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From Rajith Attapattu <rajit...@gmail.com>
Subject Re: Problems with JMS API
Date Wed, 16 Jun 2010 16:08:41 GMT
On Tue, Jun 15, 2010 at 2:53 PM, Jakub Scholz <scholzj@scholzj.com> wrote:
> Hi,
>
> I'm providing Qpid based service, which allows client's applications
> to connect to the broker, send requests, receive responses and receive
> broadcasts (via topic exchange). Since there are different clients
> connecting with their own applications, the clients are strictly
> limited to do only some actions. Currently, I have fully working test
> application, which is written in Java and is relying on the old Qpid
> API. Since the Qpid API is not really supported, I was trying to
> rewrite this application to JMS. Unfortunately, I run into several
> problems:
>
> 1) To send requests, the client should send the message to a direct
> exchange specific for every client. The message needs to have a client
> specific routing key defined, which routes the message to a queue
> where it is picked up by the server application. The exchanges are
> predefined and the client is forbidden to define exchanges. Doing this
> with Qpid API is not a problem. I tried to do so in the JMS with
> following code (it is based on the JMS examples):
>
> _producer = session.createProducer(null);
> TextMessage txtMessage;
> txtMessage = session.createTextMessage("<?xml version=\"1.0\"
> encoding=\"UTF-8\" standalone=\"no\"?><FIXML>.....</FIXML>");
> _producer.send(requestDestination, txtMessage);
>
> The destination called requestDestination is defined using JNDI as
> direct://service.CLIENT_X/?routingkey='CLIENT_X.XYZ'. However, when I
> run this code against the broker, the message is not send and it fails
> with "ACL denied exchange declare request" (however, this error
> appears only in the broker log file, not on the client).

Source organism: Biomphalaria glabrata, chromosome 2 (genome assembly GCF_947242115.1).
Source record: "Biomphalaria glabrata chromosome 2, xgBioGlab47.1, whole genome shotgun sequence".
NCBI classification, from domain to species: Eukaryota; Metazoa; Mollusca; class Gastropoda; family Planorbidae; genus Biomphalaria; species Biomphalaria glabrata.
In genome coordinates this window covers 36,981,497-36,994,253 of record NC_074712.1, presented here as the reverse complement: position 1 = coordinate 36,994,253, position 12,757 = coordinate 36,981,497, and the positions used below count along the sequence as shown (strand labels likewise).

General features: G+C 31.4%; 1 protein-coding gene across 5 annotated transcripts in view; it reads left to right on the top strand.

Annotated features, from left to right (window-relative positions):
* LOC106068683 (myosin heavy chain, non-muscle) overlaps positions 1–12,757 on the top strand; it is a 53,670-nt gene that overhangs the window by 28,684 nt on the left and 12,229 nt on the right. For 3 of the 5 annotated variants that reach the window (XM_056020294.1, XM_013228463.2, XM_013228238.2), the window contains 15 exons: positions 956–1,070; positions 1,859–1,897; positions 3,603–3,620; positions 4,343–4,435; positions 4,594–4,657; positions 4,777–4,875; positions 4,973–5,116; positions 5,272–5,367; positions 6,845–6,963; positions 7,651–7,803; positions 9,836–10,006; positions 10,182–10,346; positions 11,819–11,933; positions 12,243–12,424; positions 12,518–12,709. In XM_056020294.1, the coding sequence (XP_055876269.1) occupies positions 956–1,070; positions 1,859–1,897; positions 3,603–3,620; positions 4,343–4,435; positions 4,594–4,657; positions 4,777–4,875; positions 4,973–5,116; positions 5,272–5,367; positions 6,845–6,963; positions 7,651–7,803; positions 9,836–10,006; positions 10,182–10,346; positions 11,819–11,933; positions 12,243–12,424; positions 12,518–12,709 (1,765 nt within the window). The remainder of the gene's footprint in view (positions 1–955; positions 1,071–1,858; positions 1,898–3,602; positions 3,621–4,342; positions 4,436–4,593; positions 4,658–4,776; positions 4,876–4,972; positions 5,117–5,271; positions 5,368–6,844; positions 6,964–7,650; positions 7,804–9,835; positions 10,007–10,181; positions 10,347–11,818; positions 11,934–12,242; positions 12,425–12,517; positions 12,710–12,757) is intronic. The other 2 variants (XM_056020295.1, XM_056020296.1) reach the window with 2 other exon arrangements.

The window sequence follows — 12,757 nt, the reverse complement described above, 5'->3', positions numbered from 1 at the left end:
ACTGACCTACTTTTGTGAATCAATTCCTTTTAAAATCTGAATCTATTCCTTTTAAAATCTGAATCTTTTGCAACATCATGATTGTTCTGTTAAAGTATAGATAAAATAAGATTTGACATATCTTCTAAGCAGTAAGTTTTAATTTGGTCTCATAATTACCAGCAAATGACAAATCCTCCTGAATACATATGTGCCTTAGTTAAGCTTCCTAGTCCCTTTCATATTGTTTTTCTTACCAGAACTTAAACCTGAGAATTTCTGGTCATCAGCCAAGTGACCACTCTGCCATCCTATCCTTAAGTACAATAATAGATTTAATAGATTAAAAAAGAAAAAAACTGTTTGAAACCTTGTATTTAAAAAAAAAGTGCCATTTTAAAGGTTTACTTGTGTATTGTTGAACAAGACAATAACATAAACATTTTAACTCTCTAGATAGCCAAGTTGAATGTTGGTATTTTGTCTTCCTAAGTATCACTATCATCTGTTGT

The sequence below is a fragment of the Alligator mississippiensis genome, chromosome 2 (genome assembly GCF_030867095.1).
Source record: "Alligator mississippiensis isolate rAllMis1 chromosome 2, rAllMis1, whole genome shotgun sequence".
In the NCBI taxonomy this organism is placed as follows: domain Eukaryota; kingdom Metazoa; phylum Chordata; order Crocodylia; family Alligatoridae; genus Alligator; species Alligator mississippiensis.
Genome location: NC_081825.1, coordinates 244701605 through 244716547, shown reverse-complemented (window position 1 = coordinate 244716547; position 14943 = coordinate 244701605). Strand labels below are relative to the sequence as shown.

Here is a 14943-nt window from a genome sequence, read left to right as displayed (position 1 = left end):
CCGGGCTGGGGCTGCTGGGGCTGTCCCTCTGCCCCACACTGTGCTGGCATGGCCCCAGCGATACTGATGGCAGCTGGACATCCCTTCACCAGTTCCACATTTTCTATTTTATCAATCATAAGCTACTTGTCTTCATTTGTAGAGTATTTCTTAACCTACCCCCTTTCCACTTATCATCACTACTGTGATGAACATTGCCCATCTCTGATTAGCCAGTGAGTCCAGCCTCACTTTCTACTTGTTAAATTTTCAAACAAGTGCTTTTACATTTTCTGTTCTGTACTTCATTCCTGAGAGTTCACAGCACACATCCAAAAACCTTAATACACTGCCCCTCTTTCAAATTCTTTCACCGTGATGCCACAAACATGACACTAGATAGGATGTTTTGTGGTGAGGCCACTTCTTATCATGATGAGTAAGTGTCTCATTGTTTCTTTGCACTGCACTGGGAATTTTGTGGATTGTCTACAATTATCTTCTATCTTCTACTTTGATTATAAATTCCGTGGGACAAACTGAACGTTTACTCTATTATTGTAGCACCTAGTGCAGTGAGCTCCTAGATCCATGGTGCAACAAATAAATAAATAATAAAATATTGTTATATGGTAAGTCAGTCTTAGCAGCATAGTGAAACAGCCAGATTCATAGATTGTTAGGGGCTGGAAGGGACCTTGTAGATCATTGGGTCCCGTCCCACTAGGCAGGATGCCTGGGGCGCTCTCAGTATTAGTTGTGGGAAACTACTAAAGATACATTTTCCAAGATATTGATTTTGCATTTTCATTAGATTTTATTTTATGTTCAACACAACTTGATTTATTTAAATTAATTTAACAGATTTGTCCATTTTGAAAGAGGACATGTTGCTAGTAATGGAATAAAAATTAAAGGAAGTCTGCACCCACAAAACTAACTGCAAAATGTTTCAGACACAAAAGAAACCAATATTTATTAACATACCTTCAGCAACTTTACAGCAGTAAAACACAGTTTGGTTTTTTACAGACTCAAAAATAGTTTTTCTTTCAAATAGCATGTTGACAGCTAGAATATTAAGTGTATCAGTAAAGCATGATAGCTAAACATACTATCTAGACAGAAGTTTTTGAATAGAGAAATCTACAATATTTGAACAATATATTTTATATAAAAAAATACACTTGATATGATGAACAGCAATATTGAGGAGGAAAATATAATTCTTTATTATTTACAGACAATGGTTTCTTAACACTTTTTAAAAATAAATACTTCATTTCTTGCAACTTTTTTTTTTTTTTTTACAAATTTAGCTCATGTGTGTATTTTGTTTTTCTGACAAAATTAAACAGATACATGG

When ACL denies an operation the session will be invalidated.
Therefore you should get a JMS exception.

> Running the
> program with "-Dqpid.declare_exchanges=FALSE" doesn't help. I

After looking at the code, I noticed that the -Dqpid.declare_exchanges
is not checked before calling the exchange declare method.
I will fix this for folks still using the old binding URL format.

However in your case, I would recommend you to use the new addressing
syntax instead of the binding URL scheme.
The documentation is available here
http://people.apache.org/~jonathan/Programming-In-Apache-Qpid.html
(The above docs will appear in our new website fairly soon, until then
you could use the above link.)

For your specific case the addressing string would be as follows.
destination.<your-jndi-name>="amq.direct/CLIENT_X.XYZ; {create:
always, link : {name :  service.CLIENT_X} }"

If you want the only the consumer to create the queue (and not the
producer) then use "create: receiver" instead of "create : always".
The documentation should give you a good overview of all the options available.
If you run into issues, please don't hesitate to contact us.

Please note the addressing support is only available in trunk.
Even if I fix the bug with -Dqpid.declare_exchanges you would still
need to use trunk, therefore it's best to use the new addressing
syntax.

> discussed this problem here already a year ago, it should be caused by
> BasicMessageProducer_0_10, method declareDestination. However, when I
> comment out the exchangeDeclare call in this method, it fixes the
> problem with ACL, but it cause's my broker to crash after processing
> the message, which I don't know how to fix.
>
What do you mean by broker crash?
Does it core dump ?
If you could provide details of the broker crash via a JIRA, that
would be great as it could be a bug in the broker code.

> 2) To receive responses, the client has to create his own queue and